Father says men can lose their minds when faced with the beauty of a young girl. He says it is more important than ever to protect me now that I am 'coming of age.' But what could happen to me if I went to the shop? Maybe I’ll have enough coins for some chocolate too. Father only lets me have chocolate at Christmas and birthdays. He says it’s bad for my skin.
My skin. The touch of fresh air on my face would be so wonderful. Perhaps I could even say “Good day,” to Mr Ashton.
Yes, I think going to the shop could be quite an adventure.
I move across the room and put my eye to the keyhole. Sure enough, Father has left the key in place, just like he always does. My trick is an old one. I got the idea years ago from a children’s book about four daring children and their pet dog.
I take a piece of paper from the pile on the table and push it under the door. Using a hairpin, I get to work on the lock. The key is loose, so it takes no time to fall onto the paper on the other side. I pull it back through, take the key and open the door. It always feels the same when I leave my room, like the universe is moving away from me in every direction. I am giddy, shaky on my feet.
I steady myself, and start down the ladder to the main landing. This bit is always tricky. The steps are narrow, not good for my legs, so I go down headfirst, taking a firm hold of each rung as I go.
The stairs are easier, but I still take my time moving down to Lucinda’s room. Her special tin is under her bed, but she has taped it up at the base. Is this her way of resisting the temptation to dip into her savings? Or does she suspect me of sneaking out, meddling with her things? If I remove the tape, she will know I have been here. But who would be in more trouble? Me, Father’s beautiful and resourceful little one, or Lucinda, the girl who tried to starve her own sister?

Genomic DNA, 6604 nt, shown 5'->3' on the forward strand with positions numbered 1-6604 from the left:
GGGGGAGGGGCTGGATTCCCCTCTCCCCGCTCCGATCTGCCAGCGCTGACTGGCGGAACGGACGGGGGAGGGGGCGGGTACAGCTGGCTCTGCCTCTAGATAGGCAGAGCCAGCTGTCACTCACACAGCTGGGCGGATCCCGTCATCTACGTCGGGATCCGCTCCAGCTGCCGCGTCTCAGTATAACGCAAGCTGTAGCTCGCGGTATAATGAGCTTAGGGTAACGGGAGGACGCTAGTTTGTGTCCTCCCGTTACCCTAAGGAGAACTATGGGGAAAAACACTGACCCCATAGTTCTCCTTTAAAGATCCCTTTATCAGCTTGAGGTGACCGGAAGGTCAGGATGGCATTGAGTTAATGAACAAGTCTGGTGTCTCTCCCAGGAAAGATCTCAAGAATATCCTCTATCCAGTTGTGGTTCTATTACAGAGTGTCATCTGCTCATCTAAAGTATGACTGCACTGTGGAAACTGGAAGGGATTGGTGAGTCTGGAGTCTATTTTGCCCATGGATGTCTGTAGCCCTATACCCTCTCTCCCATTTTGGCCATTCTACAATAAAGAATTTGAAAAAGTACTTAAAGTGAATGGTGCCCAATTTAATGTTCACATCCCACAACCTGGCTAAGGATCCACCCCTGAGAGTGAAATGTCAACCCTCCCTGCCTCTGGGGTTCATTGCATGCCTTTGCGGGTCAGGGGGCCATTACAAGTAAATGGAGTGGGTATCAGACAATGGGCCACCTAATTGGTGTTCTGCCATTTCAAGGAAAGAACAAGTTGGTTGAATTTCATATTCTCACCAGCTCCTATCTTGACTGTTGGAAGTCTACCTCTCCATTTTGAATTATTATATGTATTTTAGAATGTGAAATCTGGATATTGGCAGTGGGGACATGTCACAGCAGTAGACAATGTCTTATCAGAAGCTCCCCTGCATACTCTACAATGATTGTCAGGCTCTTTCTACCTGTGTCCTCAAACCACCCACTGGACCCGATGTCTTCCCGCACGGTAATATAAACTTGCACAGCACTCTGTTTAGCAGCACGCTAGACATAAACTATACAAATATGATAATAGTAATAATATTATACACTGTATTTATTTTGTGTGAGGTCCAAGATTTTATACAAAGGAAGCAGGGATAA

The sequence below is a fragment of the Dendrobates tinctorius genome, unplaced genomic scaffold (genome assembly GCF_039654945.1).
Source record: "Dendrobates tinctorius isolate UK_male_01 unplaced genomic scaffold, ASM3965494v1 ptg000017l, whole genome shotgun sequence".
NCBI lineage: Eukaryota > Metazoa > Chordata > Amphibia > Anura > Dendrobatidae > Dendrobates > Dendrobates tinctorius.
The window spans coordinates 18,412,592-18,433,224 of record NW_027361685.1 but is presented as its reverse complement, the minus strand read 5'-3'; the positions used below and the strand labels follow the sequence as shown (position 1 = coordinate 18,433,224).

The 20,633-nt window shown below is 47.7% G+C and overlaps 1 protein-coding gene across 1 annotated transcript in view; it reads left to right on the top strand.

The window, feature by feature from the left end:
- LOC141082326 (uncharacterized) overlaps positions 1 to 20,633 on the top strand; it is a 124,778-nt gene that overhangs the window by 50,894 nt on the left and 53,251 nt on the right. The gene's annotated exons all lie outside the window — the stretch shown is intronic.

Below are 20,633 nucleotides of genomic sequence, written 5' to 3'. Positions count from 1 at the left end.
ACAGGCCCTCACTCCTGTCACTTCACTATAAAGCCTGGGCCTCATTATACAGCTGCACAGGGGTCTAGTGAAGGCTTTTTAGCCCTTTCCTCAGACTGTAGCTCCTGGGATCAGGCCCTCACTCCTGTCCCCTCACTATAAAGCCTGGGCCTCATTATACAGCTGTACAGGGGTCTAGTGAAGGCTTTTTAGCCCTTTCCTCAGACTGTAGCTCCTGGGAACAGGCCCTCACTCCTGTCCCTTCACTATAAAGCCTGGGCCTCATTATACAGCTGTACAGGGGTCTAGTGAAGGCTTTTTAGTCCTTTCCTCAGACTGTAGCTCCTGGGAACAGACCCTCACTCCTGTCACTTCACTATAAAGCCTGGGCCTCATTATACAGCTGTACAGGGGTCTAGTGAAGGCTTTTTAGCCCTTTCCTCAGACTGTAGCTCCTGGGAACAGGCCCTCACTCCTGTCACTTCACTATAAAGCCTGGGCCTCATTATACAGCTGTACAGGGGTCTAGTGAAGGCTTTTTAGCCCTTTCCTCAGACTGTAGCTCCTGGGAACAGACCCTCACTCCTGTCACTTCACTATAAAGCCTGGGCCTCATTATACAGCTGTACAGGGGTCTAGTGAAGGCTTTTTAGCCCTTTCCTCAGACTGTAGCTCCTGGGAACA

I swipe my nail across the tape and it comes away. The coins inside are different colours, but they all have the head of a princess on them. This makes me smile. I pick out the gold ones, which I know are the best. With the remaining coins returned to the tin, I place it carefully back under her bed.
There is a sudden clanging noise from downstairs, at the front door. I spring across the room and cling to the wall behind the door. If Father is home, I am done for. Then I hear the ‘flap, flap’ sound of envelopes as they hit the doormat.
The post. I breathe out. I can still go to the shop.
Lucinda thinks beautiful girls can’t look after themselves. This is my chance to show her.
After a while, I go down into the hallway and stand at the front door. I will need to work up to this. The giddy feeling will be even more powerful this time, I’m sure.
My eye wanders to the envelope that rests on the floor next to me. It looks official, type—written. At the top of the address are two names. “Mr Robert & Mrs Cassandra Matheson." The shock of seeing her name catches in my throat.